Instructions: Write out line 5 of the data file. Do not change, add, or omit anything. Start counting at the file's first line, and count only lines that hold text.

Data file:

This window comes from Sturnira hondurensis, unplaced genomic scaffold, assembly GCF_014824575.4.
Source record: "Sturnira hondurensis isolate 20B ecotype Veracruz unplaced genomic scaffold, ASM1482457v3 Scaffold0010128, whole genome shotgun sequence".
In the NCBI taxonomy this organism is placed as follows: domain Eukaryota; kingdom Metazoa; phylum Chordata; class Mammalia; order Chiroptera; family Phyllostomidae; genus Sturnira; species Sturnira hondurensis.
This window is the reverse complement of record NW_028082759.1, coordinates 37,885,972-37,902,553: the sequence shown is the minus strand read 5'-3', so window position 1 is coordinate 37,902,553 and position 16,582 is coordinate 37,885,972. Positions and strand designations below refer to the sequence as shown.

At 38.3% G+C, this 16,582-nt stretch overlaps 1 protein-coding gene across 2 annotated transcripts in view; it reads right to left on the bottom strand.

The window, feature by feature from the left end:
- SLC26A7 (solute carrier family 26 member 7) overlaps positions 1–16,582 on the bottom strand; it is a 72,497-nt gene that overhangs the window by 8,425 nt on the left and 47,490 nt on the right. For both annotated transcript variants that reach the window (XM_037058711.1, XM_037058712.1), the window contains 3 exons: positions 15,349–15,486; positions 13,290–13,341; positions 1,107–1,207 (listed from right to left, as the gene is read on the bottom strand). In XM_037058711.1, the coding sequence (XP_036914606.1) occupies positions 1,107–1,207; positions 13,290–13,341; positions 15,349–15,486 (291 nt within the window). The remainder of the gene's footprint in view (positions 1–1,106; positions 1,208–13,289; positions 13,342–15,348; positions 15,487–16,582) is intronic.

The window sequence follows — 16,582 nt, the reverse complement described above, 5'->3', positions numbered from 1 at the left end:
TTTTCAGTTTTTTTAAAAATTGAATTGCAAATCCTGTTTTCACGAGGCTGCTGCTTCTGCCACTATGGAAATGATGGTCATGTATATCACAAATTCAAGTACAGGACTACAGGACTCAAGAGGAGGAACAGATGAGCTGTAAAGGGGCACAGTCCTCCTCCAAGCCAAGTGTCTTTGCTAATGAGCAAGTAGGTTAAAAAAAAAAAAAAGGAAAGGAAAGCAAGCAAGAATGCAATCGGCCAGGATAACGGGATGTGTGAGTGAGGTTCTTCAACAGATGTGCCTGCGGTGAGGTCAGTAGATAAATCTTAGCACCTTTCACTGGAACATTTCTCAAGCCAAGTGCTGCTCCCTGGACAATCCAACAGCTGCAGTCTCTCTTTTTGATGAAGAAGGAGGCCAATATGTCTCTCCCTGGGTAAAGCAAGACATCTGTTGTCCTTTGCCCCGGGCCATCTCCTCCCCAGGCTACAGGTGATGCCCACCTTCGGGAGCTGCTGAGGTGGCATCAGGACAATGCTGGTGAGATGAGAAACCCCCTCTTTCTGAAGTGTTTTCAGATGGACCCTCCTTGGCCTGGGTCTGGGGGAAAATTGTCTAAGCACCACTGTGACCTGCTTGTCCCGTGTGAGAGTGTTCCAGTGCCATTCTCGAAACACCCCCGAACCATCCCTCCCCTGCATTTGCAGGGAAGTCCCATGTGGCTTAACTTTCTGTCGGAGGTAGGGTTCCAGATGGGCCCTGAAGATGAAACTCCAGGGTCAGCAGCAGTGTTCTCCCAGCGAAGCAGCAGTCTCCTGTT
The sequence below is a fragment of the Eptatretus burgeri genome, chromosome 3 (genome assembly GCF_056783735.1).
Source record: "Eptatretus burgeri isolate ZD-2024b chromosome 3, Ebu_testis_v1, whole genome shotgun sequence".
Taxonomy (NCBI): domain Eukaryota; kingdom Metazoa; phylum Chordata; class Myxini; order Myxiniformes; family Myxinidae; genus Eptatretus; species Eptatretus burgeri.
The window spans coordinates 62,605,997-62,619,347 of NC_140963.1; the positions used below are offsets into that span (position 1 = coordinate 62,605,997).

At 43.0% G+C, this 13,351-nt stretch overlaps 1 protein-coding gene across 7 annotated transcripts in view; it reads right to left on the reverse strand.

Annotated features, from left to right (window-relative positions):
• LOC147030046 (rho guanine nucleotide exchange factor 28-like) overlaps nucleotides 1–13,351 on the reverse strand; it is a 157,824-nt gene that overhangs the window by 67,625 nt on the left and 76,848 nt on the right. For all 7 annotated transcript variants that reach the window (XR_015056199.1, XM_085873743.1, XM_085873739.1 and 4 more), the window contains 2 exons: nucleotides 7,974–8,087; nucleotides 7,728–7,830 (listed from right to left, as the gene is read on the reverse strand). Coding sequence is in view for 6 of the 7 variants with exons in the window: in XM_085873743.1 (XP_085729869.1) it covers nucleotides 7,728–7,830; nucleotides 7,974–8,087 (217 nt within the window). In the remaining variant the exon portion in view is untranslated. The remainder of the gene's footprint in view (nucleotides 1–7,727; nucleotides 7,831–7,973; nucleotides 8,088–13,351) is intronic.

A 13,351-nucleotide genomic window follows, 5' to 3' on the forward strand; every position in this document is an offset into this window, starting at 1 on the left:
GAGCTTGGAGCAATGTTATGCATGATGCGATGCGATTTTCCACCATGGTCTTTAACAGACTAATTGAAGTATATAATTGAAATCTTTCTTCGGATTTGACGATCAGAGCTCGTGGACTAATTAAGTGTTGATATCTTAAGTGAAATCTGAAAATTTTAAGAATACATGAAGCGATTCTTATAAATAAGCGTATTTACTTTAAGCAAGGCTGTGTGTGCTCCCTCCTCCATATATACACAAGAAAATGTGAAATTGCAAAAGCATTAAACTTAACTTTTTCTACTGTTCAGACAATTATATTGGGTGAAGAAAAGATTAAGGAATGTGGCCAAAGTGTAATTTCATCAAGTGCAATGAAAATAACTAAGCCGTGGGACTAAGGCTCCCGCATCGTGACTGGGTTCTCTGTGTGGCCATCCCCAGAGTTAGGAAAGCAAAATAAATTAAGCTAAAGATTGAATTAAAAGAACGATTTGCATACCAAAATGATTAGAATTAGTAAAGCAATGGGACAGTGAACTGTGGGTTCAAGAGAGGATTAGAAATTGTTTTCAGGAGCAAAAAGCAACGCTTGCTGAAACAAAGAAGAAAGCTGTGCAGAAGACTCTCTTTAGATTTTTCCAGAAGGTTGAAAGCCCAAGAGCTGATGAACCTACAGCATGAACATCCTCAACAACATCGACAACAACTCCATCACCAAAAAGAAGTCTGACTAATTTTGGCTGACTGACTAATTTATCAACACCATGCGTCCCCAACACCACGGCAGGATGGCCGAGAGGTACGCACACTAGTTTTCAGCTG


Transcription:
At 38.3% G+C, this 16,582-nt stretch overlaps 1 protein-coding gene across 2 annotated transcripts in view; it reads right to left on the bottom strand.